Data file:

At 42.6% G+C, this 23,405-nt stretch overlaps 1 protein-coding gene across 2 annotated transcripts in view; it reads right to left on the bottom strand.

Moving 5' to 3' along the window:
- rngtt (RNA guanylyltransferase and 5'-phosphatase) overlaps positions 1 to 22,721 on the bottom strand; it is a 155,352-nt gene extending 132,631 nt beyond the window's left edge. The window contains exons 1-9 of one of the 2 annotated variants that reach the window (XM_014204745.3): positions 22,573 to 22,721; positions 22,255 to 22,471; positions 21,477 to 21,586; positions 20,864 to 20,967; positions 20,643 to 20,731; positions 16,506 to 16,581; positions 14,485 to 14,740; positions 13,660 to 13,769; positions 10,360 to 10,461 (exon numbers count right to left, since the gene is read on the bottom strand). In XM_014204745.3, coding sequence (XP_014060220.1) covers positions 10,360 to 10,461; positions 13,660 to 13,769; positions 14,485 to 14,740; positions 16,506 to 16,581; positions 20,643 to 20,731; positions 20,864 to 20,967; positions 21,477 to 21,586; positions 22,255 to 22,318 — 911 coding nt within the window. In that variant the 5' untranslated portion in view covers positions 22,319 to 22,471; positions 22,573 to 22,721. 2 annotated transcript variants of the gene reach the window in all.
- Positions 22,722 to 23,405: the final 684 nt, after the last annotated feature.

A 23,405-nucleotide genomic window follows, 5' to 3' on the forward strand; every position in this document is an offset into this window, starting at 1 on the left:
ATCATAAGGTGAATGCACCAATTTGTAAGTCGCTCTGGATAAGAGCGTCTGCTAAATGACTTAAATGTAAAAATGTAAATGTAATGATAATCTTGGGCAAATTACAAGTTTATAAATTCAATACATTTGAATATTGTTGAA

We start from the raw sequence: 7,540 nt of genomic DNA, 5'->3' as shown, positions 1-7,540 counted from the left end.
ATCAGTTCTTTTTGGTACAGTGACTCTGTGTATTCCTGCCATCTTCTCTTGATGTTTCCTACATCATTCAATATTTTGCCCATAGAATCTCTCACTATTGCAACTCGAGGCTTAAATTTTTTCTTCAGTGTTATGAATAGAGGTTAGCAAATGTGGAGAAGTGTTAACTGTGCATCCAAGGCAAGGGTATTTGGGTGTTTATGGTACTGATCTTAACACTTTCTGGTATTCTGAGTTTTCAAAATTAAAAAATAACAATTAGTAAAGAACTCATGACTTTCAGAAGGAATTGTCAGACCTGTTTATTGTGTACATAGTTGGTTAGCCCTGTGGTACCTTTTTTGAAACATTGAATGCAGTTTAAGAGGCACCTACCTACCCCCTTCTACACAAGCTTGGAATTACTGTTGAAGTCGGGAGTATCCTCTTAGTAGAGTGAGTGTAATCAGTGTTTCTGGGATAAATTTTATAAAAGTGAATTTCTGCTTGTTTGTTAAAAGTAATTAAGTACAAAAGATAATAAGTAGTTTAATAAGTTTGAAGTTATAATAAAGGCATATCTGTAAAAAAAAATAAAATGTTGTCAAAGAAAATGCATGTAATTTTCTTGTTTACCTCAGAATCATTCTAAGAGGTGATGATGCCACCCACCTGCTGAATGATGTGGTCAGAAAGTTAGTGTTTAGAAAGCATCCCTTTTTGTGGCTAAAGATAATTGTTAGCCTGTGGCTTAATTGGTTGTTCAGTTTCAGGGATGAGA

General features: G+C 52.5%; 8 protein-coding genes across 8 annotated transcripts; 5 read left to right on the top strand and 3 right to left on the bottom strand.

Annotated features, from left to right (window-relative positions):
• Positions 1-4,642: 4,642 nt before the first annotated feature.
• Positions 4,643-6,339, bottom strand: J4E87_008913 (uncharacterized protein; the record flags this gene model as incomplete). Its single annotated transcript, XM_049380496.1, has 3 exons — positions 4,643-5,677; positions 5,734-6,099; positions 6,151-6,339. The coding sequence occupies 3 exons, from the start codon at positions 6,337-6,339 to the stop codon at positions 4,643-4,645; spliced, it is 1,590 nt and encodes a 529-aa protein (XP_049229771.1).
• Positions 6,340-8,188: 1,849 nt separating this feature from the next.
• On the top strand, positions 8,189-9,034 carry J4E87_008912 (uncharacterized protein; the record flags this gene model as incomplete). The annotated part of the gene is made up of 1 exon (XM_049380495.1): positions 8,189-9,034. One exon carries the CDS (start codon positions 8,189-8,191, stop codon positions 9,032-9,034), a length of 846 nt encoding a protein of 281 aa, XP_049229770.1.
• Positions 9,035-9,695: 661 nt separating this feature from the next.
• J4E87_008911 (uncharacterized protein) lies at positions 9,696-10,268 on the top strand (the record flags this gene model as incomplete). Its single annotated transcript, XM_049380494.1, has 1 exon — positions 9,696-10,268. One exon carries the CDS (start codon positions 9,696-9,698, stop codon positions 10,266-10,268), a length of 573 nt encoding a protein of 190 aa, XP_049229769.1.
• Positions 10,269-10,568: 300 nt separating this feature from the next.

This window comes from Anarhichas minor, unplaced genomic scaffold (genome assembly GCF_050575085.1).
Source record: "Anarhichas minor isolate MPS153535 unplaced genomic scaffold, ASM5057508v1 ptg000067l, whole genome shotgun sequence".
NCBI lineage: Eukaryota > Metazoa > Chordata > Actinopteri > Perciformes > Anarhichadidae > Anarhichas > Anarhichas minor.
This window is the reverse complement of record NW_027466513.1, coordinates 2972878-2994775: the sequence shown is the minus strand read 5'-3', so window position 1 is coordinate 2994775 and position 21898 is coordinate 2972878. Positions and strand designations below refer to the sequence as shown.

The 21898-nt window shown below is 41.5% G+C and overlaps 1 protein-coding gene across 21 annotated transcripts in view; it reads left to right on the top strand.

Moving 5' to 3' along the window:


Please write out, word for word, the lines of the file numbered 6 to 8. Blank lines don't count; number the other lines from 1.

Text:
ATCATAAGGTGAATGCACCAATTTGTAAGTCGCTCTGGATAAGAGCGTCTGCTAAATGACTTAAATGTAAAAATGTAAATGTAATGATAATCTTGGGCAAATTACAAGTTTATAAATTCAATACATTTGAATATTGTTGAA

We start from the raw sequence: 7,540 nt of genomic DNA, 5'->3' as shown, positions 1-7,540 counted from the left end.
ATCAGTTCTTTTTGGTACAGTGACTCTGTGTATTCCTGCCATCTTCTCTTGATGTTTCCTACATCATTCAATATTTTGCCCATAGAATCTCTCACTATTGCAACTCGAGGCTTAAATTTTTTCTTCAGTGTTATGAATAGAGGTTAGCAAATGTGGAGAAGTGTTAACTGTGCATCCAAGGCAAGGGTATTTGGGTGTTTATGGTACTGATCTTAACACTTTCTGGTATTCTGAGTTTTCAAAATTAAAAAATAACAATTAGTAAAGAACTCATGACTTTCAGAAGGAATTGTCAGACCTGTTTATTGTGTACATAGTTGGTTAGCCCTGTGGTACCTTTTTTGAAACATTGAATGCAGTTTAAGAGGCACCTACCTACCCCCTTCTACACAAGCTTGGAATTACTGTTGAAGTCGGGAGTATCCTCTTAGTAGAGTGAGTGTAATCAGTGTTTCTGGGATAAATTTTATAAAAGTGAATTTCTGCTTGTTTGTTAAAAGTAATTAAGTACAAAAGATAATAAGTAGTTTAATAAGTTTGAAGTTATAATAAAGGCATATCTGTAAAAAAAAATAAAATGTTGTCAAAGAAAATGCATGTAATTTTCTTGTTTACCTCAGAATCATTCTAAGAGGTGATGATGCCACCCACCTGCTGAATGATGTGGTCAGAAAGTTAGTGTTTAGAAAGCATCCCTTTTTGTGGCTAAAGATAATTGTTAGCCTGTGGCTTAATTGGTTGTTCAGTTTCAGGGATGAGA